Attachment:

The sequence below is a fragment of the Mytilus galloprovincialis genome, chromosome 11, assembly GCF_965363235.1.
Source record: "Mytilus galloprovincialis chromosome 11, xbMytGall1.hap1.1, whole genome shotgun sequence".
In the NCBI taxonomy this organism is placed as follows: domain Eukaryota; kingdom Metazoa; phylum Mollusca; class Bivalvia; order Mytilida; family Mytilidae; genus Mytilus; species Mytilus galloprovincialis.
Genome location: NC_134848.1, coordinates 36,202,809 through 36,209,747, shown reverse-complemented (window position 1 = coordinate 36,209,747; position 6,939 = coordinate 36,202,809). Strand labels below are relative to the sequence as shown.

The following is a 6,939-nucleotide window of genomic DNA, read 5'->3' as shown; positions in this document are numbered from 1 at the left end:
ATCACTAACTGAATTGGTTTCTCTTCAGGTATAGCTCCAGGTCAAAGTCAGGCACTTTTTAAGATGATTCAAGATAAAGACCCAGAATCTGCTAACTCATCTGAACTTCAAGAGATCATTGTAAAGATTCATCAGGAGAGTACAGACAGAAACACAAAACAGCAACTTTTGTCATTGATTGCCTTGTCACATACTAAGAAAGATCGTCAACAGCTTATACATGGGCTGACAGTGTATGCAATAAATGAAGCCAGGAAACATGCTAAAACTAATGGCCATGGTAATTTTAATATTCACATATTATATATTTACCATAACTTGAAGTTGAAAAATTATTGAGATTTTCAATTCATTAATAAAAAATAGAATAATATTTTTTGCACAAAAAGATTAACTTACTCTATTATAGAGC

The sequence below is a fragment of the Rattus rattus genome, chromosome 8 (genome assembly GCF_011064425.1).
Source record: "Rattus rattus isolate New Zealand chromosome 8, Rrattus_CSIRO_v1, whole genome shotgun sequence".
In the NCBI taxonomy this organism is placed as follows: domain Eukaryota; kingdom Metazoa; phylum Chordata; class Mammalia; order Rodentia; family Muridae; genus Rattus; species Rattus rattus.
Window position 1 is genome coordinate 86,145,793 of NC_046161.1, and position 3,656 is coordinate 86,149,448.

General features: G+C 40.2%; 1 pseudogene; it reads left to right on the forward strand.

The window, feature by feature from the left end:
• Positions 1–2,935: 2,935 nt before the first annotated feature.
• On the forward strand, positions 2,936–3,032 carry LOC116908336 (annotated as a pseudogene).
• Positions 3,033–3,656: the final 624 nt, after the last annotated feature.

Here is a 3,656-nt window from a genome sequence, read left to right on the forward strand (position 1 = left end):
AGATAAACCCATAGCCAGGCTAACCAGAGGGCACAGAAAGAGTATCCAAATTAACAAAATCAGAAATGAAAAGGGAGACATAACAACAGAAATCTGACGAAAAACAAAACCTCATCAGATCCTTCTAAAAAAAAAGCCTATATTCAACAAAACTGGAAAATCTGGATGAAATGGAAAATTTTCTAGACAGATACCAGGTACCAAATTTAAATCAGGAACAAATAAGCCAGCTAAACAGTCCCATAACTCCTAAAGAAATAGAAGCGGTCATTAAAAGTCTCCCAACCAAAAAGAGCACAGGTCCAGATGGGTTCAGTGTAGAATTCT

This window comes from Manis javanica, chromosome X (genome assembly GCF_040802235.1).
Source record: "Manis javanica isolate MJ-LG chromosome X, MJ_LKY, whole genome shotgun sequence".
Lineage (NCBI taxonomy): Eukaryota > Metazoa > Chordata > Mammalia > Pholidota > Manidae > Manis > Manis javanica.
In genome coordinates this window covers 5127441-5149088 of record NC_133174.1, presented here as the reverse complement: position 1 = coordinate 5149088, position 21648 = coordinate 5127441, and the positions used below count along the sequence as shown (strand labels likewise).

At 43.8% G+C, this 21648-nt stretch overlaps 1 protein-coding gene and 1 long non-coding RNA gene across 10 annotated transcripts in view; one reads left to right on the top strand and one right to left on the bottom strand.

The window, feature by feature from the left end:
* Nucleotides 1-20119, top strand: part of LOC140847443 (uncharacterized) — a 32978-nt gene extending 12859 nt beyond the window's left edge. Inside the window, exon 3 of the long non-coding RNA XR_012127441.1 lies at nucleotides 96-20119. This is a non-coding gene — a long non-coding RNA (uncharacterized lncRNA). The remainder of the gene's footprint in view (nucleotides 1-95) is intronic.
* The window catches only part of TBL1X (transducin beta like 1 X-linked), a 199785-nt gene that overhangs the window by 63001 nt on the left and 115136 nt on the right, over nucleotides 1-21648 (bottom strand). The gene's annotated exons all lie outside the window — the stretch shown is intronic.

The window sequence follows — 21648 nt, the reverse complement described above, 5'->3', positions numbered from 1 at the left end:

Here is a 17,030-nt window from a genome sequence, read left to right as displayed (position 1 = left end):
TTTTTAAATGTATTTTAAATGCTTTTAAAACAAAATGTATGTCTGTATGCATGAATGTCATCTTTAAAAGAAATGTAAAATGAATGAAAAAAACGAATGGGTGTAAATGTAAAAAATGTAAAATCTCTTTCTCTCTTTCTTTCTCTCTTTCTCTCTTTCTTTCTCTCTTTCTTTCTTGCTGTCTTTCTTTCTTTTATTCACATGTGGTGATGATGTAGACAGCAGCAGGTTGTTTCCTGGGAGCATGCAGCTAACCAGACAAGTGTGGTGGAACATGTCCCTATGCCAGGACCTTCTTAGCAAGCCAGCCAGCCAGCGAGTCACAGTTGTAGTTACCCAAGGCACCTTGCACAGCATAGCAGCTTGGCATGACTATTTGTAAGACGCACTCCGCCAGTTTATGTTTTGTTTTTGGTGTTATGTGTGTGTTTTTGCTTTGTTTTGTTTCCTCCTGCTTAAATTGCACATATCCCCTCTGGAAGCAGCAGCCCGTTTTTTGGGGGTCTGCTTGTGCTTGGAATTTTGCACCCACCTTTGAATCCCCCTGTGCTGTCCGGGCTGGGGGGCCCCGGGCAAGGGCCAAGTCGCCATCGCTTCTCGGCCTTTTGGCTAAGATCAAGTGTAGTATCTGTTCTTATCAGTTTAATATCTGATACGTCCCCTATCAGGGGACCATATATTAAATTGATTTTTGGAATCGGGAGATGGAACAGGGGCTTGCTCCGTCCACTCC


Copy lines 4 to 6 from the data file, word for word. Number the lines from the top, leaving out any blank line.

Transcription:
Genome location: NC_134848.1, coordinates 36,202,809 through 36,209,747, shown reverse-complemented (window position 1 = coordinate 36,209,747; position 6,939 = coordinate 36,202,809). Strand labels below are relative to the sequence as shown.

The following is a 6,939-nucleotide window of genomic DNA, read 5'->3' as shown; positions in this document are numbered from 1 at the left end:
ATCACTAACTGAATTGGTTTCTCTTCAGGTATAGCTCCAGGTCAAAGTCAGGCACTTTTTAAGATGATTCAAGATAAAGACCCAGAATCTGCTAACTCATCTGAACTTCAAGAGATCATTGTAAAGATTCATCAGGAGAGTACAGACAGAAACACAAAACAGCAACTTTTGTCATTGATTGCCTTGTCACATACTAAGAAAGATCGTCAACAGCTTATACATGGGCTGACAGTGTATGCAATAAATGAAGCCAGGAAACATGCTAAAACTAATGGCCATGGTAATTTTAATATTCACATATTATATATTTACCATAACTTGAAGTTGAAAAATTATTGAGATTTTCAATTCATTAATAAAAAATAGAATAATATTTTTTGCACAAAAAGATTAACTTACTCTATTATAGAGC